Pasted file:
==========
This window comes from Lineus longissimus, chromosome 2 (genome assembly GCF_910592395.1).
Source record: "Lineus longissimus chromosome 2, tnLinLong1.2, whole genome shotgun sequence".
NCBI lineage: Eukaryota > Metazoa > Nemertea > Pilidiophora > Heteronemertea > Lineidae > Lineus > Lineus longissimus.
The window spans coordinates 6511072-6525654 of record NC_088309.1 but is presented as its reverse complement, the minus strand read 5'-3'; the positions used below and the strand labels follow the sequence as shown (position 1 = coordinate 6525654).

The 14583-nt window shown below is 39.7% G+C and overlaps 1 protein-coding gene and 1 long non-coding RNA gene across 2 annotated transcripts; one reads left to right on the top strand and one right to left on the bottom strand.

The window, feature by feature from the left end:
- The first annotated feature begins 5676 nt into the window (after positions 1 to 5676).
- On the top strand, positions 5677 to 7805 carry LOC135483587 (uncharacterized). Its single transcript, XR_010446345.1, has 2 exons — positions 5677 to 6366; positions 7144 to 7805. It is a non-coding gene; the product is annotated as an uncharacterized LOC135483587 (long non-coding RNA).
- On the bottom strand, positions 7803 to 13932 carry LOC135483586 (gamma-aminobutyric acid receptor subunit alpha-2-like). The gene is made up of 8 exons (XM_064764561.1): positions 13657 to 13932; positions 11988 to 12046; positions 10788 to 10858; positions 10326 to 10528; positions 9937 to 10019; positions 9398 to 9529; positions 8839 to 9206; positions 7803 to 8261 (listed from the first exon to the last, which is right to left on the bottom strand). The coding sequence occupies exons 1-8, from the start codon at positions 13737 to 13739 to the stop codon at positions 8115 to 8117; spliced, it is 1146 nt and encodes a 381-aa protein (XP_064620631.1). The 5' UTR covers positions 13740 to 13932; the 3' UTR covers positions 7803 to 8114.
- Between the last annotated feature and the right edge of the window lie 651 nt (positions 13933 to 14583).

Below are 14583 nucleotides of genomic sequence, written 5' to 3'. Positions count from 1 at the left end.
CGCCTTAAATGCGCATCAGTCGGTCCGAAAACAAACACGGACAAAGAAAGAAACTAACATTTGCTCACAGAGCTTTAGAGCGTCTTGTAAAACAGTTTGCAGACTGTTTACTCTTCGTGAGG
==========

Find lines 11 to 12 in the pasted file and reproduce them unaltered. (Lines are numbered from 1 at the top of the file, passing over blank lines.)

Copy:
Below are 14583 nucleotides of genomic sequence, written 5' to 3'. Positions count from 1 at the left end.
CGCCTTAAATGCGCATCAGTCGGTCCGAAAACAAACACGGACAAAGAAAGAAACTAACATTTGCTCACAGAGCTTTAGAGCGTCTTGTAAAACAGTTTGCAGACTGTTTACTCTTCGTGAGG